Alon Tal
Alon Tal
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Lessons from inside the whale

A post-mortem of the massive oil spill reveals how appallingly unprepared Israel is to prevent and handle future, inevitable ecological disasters
Author with Dr. Roni King, during autopsy of a young fin-whale washed up on Israel's contaminated Nitzanim beach. Sunday, Feb. 21, 2021 (Courtesy)
Author with Dr. Roni King, during autopsy of a young fin-whale washed up on Israel's contaminated Nitzanim beach. Sunday, Feb. 21, 2021 (Courtesy)

Yesterday, I attended a most unusual autopsy. It was conducted by Dr. Roni King, the chief veterinarian of Israel’s Parks and Nature Authority along with two Hebrew University veterinary pathologists. The experts were trying to understand what had caused a young, 19-ton fin whale to wash up dead onto Israel’s Nitzanim beach.

After they cut the enormous creature open, significant tar accumulations could be identified inside its massive entrails. It will take a while for the laboratories to confirm the prevailing assumption, but all the zoologists on site seemed to share the same diagnosis: death by oil.

The recent oil spill, with its subsequent tar disaster on Israeli beaches, is particularly sad because it shows just how fragile seemingly vast ecological systems are and how tenuous environmental progress is. I remember coming to Israeli beaches as a child. They were chronically filthy from the local sewage that flowed freely into the Mediterranean and the tar — the coagulated oil — which was routinely released from tankers and ships crossing the Mediterranean. I got used to swimming for fifteen minutes and then spending an hour scrubbing my feet with turpentine to get the oily tar off of my feet.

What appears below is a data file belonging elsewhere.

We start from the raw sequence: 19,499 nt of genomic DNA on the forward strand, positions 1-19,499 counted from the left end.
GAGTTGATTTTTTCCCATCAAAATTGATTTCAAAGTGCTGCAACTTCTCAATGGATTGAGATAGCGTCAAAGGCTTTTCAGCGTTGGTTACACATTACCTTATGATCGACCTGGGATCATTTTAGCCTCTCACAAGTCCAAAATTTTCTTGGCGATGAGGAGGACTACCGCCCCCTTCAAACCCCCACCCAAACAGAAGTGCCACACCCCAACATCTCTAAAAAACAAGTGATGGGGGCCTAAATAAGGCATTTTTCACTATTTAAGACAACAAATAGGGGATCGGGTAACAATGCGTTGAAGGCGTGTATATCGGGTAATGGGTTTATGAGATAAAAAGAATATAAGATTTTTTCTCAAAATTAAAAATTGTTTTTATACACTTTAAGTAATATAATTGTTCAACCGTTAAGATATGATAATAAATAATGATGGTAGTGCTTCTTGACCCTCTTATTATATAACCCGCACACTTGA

In 1976, this started to change. Israel signed the Barcelona Convention for Protection of the Mediterranean against Pollution and, along with 16 countries around the basin, began to change the way it treated this iconic resource. Ships that had always dumped their oily ballast waters into the sea before coming to port were prohibited from doing so. New requirements for double-hulled tankers dramatically reduced the likelihood of leaks. The beaches became cleaner for people and healthier for marine life.

But this week, decades of steady progress seemed to be erased by hundreds of tons of tar that inundated Israeli beaches. The contamination was traced to an oil spill, presumably released from a ship some 50 kilometers away from the Israeli coastline, although the actual culprit remains unclear. Aerial photographs suggest that any of 10 vessels might be responsible.

The results were reported in news around the world as the largest oil spill to ever hit Israel, with tar deposited along the country’s entire 195-kilometer, Mediterranean coastline. Horrible footage of sea turtles, birds and fish, coated in the toxic oily mess, littered lifeless on the shoreline, filled television screens. But it was the 19-ton fin whale that washed up onto the beach on Thursday that became the defining image of the ecological disaster.

Fin whales are not uncommon in the Mediterranean — there is an estimated population of 5,000. But they rarely venture into the eastern basin and are not among the marine species with which Israelis are familiar. It took three days for the Nature Reserve Authority to assemble a scientific team that could take the necessary tissue samples and offer a report.

Roni King, who oversaw the operation, has been working as the doctor for Israel’s diverse wildlife for decades. He says he has never seen anything like it. King estimates that the whale was somewhat larger than the original estimates, of 17.5 meters — probably closer to 19.

Cleaning up tar residues with Minister of Agriculture Alon Shuster. (courtesy)

Gazing into the guts of the first whale I had ever seen up close, my initial impression was informed by its massive dimensions, a symbol of the awesome and mysterious ecosystem below the waves. But even this most powerful of creatures cannot survive when its only home is contaminated with the debris of human progress. Lying there, with its stomach sawed open, the young whale most of all seemed vulnerable to me.

Authorities prepared an enormous hole for burial adjacent to the coastline. Bulldozers were brought in to cart away the remains. Presumably, after the flesh decomposes, the bones will be dug up for display in a museum. Like I said, whales are very rare in these parts.

Systemic government failure